Lesson 2: Economic rights can't be separated from civil rights.

Exploring the Past: An Economic Bill of Rights.
Have volunteers read aloud the newspaper editorials and letters to the editor concerning the Poor People's March. Then explain that the Poor People's Campaign also called on Congress to pass an "economic bill of rights" for all Americans, black and white.

Divide the class into groups of roughly three students each. Each group should review the Bill of Rights in the U.S. Constitution, think of what items it might want to include in an economic bill of rights, and make its own proposed list. (If groups are having trouble coming up with ideas, you might suggest that they consider areas such as jobs or income, housing, education, and health care.) Circulate the completed lists among the class. Then compare these lists to the list of specific legislative demands prepared by the Poor People's Campaign:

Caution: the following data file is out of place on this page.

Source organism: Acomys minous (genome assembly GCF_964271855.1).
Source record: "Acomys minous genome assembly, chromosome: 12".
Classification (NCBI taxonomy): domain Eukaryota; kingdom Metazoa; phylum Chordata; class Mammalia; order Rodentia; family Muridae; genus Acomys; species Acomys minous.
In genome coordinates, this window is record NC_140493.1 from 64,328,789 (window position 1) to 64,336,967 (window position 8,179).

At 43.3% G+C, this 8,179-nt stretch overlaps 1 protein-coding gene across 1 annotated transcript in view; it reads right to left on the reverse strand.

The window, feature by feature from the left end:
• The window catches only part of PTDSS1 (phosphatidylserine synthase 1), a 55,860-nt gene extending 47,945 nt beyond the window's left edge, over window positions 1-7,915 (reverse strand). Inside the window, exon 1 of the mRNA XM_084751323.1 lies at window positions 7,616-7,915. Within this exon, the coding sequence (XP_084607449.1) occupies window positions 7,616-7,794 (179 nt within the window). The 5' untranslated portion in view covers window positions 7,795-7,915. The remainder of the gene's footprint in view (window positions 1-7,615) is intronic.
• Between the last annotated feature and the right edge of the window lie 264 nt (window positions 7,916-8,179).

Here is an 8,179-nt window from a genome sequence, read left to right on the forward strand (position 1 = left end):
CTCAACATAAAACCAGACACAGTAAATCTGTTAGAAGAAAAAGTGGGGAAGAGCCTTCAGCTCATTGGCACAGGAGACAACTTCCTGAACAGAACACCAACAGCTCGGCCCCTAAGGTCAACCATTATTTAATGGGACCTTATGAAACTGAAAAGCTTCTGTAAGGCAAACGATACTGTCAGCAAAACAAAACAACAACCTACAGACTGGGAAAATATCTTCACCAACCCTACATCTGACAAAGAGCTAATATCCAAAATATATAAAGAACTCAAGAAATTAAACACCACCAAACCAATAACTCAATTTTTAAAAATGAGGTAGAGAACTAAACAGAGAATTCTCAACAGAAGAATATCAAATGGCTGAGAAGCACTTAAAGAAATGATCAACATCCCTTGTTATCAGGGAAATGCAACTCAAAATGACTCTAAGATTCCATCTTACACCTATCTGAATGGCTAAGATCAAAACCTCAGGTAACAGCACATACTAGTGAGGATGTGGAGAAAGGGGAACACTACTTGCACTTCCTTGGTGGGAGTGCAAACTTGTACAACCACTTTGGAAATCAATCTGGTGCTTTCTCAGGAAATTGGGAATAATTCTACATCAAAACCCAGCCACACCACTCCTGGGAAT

1. Recommit the Federal Government to the Full Employment Act of 1946 and legislate the immediate creation of at least one million socially useful career jobs in public service;

2. Adopt the pending housing and urban development act of 1968;

3. Repeal the 90th Congress's punitive welfare restrictions in the 1967 Social Security Act.

4. Extend to all farm workers the right — guaranteed under the National Labor Relations Act — to organize agricultural labor unions;

5. Restore budget cuts for bilingual education, Head Start, summer jobs, Economic Opportunity Act, Elementary and Secondary Education Acts.

How do the students' lists compare to this list, and to each other? Discuss whether you think these are rights the government could — or should — commit itself to protecting.

Connecting to the Present: From Welfare to Work.